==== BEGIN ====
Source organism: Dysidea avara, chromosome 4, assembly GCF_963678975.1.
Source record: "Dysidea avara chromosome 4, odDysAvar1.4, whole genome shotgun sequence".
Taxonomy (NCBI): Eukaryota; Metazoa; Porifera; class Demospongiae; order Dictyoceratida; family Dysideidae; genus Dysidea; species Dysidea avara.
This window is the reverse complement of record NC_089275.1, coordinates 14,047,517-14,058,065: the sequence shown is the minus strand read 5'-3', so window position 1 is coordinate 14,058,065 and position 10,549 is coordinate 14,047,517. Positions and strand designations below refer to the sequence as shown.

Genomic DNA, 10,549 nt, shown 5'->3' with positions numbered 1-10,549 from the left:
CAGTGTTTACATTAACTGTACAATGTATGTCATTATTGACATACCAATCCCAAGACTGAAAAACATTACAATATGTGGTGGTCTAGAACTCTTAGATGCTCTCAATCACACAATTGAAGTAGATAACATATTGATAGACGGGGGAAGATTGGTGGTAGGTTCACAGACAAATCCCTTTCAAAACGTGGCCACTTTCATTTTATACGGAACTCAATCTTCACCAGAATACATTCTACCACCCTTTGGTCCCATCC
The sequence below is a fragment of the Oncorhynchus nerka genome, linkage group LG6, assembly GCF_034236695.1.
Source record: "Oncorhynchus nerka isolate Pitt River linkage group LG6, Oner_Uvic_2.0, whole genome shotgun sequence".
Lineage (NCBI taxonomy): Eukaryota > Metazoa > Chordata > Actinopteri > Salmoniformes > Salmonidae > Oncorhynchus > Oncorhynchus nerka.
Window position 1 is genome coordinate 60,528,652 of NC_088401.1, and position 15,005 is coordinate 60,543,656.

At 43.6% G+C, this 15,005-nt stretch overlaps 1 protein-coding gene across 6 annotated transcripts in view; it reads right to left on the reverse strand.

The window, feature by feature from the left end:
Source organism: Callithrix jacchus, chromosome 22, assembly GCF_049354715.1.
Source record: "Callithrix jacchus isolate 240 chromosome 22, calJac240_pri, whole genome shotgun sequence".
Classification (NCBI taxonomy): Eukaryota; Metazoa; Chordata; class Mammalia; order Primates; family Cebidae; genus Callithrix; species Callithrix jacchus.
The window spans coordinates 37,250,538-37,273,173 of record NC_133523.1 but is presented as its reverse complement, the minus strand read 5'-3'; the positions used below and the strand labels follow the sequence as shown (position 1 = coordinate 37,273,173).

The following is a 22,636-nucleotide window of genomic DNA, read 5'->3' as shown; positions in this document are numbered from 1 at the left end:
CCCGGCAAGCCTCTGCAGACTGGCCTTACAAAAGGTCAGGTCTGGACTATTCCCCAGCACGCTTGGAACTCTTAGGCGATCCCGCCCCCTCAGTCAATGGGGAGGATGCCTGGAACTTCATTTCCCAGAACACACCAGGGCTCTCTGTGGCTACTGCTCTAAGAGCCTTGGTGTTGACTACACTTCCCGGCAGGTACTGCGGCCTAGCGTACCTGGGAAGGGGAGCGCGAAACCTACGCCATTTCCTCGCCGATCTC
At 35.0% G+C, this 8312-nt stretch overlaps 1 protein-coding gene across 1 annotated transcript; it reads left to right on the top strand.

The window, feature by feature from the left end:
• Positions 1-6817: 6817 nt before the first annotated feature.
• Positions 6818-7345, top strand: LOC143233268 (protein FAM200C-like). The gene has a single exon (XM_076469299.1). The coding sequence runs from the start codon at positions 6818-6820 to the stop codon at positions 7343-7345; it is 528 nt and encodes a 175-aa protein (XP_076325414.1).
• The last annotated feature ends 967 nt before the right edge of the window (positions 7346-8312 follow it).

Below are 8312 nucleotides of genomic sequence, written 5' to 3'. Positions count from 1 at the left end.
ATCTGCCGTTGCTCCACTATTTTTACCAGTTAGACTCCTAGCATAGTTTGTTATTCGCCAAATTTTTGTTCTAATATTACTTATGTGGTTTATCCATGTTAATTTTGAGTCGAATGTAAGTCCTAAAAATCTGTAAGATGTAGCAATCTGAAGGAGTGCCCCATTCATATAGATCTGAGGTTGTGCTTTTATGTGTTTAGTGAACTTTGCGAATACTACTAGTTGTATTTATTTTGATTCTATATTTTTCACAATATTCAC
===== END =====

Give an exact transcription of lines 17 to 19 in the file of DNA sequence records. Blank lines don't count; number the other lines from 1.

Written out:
The following is a 22,636-nucleotide window of genomic DNA, read 5'->3' as shown; positions in this document are numbered from 1 at the left end:
CCCGGCAAGCCTCTGCAGACTGGCCTTACAAAAGGTCAGGTCTGGACTATTCCCCAGCACGCTTGGAACTCTTAGGCGATCCCGCCCCCTCAGTCAATGGGGAGGATGCCTGGAACTTCATTTCCCAGAACACACCAGGGCTCTCTGTGGCTACTGCTCTAAGAGCCTTGGTGTTGACTACACTTCCCGGCAGGTACTGCGGCCTAGCGTACCTGGGAAGGGGAGCGCGAAACCTACGCCATTTCCTCGCCGATCTC
At 35.0% G+C, this 8312-nt stretch overlaps 1 protein-coding gene across 1 annotated transcript; it reads left to right on the top strand.